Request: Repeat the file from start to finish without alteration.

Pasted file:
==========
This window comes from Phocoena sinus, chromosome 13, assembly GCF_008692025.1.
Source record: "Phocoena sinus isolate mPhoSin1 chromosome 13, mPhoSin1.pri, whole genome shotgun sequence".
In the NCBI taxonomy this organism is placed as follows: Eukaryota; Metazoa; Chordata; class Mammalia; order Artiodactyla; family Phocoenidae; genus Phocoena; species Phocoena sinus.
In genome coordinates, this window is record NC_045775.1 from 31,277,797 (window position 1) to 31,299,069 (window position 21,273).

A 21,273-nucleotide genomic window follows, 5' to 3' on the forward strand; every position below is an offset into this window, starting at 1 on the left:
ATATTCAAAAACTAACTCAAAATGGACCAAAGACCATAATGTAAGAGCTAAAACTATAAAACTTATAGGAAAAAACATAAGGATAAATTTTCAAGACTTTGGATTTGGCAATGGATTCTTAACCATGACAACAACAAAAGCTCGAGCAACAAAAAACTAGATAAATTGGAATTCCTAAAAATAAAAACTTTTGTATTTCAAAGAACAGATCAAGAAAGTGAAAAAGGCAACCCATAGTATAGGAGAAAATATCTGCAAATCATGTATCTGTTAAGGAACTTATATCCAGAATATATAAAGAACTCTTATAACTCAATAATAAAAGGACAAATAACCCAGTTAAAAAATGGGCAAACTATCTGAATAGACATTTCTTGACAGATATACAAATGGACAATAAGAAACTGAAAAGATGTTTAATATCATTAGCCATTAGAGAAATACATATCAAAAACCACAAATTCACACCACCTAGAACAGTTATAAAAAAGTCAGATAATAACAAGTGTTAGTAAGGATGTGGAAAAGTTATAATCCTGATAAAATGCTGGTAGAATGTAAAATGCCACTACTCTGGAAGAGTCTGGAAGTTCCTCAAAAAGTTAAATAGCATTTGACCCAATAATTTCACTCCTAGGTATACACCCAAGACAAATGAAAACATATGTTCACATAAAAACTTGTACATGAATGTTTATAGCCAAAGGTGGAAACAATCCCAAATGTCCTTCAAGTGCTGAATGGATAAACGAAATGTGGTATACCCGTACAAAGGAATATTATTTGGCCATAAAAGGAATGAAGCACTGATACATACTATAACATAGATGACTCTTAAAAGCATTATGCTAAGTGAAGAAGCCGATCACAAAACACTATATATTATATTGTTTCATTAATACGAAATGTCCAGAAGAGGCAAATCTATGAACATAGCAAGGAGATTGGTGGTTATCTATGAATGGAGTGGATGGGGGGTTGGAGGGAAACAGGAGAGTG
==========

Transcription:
This window comes from Phocoena sinus, chromosome 13, assembly GCF_008692025.1.
Source record: "Phocoena sinus isolate mPhoSin1 chromosome 13, mPhoSin1.pri, whole genome shotgun sequence".
In the NCBI taxonomy this organism is placed as follows: Eukaryota; Metazoa; Chordata; class Mammalia; order Artiodactyla; family Phocoenidae; genus Phocoena; species Phocoena sinus.
In genome coordinates, this window is record NC_045775.1 from 31,277,797 (window position 1) to 31,299,069 (window position 21,273).

A 21,273-nucleotide genomic window follows, 5' to 3' on the forward strand; every position below is an offset into this window, starting at 1 on the left:
ATATTCAAAAACTAACTCAAAATGGACCAAAGACCATAATGTAAGAGCTAAAACTATAAAACTTATAGGAAAAAACATAAGGATAAATTTTCAAGACTTTGGATTTGGCAATGGATTCTTAACCATGACAACAACAAAAGCTCGAGCAACAAAAAACTAGATAAATTGGAATTCCTAAAAATAAAAACTTTTGTATTTCAAAGAACAGATCAAGAAAGTGAAAAAGGCAACCCATAGTATAGGAGAAAATATCTGCAAATCATGTATCTGTTAAGGAACTTATATCCAGAATATATAAAGAACTCTTATAACTCAATAATAAAAGGACAAATAACCCAGTTAAAAAATGGGCAAACTATCTGAATAGACATTTCTTGACAGATATACAAATGGACAATAAGAAACTGAAAAGATGTTTAATATCATTAGCCATTAGAGAAATACATATCAAAAACCACAAATTCACACCACCTAGAACAGTTATAAAAAAGTCAGATAATAACAAGTGTTAGTAAGGATGTGGAAAAGTTATAATCCTGATAAAATGCTGGTAGAATGTAAAATGCCACTACTCTGGAAGAGTCTGGAAGTTCCTCAAAAAGTTAAATAGCATTTGACCCAATAATTTCACTCCTAGGTATACACCCAAGACAAATGAAAACATATGTTCACATAAAAACTTGTACATGAATGTTTATAGCCAAAGGTGGAAACAATCCCAAATGTCCTTCAAGTGCTGAATGGATAAACGAAATGTGGTATACCCGTACAAAGGAATATTATTTGGCCATAAAAGGAATGAAGCACTGATACATACTATAACATAGATGACTCTTAAAAGCATTATGCTAAGTGAAGAAGCCGATCACAAAACACTATATATTATATTGTTTCATTAATACGAAATGTCCAGAAGAGGCAAATCTATGAACATAGCAAGGAGATTGGTGGTTATCTATGAATGGAGTGGATGGGGGGTTGGAGGGAAACAGGAGAGTG